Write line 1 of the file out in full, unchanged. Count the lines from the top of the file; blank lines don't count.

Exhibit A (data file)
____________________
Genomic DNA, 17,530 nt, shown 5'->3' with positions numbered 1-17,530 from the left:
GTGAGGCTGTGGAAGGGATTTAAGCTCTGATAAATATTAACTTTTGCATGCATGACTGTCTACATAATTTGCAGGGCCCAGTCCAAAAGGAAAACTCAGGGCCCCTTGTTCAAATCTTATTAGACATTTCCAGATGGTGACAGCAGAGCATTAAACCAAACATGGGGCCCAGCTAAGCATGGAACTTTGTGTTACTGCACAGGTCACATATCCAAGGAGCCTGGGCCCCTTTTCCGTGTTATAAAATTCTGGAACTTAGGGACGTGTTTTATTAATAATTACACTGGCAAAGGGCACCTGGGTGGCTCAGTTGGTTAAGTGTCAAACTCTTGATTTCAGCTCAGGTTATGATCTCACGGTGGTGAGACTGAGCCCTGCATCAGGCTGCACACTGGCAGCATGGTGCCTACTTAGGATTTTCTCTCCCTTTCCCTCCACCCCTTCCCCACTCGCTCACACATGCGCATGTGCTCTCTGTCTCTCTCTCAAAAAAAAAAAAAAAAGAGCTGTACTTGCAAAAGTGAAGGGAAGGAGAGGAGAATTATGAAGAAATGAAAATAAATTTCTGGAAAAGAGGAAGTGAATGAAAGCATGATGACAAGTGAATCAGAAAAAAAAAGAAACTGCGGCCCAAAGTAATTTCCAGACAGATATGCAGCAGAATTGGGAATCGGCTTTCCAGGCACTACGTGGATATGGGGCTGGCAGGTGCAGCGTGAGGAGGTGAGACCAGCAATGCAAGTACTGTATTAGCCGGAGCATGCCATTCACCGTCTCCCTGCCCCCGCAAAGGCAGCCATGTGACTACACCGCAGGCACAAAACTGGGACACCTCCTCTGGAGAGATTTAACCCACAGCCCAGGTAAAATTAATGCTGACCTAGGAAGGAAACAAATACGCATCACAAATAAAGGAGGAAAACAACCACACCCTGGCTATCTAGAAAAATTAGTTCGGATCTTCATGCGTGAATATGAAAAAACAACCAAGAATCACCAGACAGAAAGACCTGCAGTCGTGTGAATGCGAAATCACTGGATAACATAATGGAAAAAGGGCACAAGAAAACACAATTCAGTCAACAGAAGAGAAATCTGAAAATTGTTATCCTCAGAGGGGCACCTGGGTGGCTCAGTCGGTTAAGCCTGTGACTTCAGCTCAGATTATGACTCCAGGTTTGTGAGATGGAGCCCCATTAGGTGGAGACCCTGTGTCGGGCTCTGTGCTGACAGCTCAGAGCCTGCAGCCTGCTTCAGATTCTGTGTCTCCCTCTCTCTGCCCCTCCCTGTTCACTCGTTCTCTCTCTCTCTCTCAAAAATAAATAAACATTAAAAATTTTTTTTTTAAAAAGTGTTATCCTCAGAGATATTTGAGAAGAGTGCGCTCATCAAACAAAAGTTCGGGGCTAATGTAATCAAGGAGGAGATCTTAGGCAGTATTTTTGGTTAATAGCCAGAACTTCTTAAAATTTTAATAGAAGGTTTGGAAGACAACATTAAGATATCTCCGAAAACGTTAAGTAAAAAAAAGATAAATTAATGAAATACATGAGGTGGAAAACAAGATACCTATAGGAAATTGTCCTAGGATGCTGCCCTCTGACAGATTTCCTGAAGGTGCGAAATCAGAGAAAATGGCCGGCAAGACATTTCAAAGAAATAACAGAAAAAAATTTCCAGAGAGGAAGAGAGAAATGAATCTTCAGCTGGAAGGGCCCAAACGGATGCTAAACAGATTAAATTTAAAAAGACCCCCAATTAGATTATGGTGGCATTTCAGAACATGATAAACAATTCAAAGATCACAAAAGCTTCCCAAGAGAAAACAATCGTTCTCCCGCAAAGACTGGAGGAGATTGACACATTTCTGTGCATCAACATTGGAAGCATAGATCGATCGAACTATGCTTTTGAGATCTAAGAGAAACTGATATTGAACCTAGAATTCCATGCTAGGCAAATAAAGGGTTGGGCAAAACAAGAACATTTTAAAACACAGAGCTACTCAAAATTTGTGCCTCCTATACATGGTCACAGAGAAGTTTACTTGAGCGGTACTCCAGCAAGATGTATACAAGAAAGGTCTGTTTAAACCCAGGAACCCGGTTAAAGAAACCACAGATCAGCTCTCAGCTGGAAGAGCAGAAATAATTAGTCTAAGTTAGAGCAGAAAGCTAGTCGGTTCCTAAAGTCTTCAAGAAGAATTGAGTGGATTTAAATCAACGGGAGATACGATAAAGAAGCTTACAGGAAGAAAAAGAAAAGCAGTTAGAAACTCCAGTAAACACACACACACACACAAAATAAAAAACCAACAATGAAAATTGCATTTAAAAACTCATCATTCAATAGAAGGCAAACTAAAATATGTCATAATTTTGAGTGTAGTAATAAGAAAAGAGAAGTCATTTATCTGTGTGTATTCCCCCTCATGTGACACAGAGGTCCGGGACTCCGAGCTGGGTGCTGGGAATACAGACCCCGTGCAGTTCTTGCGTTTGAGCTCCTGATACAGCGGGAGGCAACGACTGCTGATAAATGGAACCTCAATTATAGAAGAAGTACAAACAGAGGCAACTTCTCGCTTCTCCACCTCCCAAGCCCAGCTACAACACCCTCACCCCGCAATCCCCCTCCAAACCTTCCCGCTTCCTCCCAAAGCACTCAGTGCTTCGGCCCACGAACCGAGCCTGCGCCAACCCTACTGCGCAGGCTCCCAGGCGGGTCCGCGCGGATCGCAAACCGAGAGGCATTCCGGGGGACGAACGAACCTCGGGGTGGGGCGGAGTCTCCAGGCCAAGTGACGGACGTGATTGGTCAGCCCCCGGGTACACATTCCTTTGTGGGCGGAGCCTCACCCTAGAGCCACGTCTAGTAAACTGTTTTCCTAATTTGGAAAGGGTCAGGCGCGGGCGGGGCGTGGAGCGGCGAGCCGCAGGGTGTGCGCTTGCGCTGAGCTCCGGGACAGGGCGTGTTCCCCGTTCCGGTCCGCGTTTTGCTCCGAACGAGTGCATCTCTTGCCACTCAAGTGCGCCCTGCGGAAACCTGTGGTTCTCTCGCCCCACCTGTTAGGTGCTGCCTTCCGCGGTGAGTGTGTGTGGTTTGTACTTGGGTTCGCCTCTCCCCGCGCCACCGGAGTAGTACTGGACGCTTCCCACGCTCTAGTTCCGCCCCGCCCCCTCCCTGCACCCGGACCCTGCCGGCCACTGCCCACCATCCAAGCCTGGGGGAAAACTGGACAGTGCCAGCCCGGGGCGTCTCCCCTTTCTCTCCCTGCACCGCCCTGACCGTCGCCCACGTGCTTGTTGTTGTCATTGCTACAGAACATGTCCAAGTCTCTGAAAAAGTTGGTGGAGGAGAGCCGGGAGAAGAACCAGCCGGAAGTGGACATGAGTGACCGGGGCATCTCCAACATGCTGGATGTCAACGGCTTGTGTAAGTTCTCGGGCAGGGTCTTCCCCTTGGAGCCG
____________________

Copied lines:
Genomic DNA, 17,530 nt, shown 5'->3' with positions numbered 1-17,530 from the left: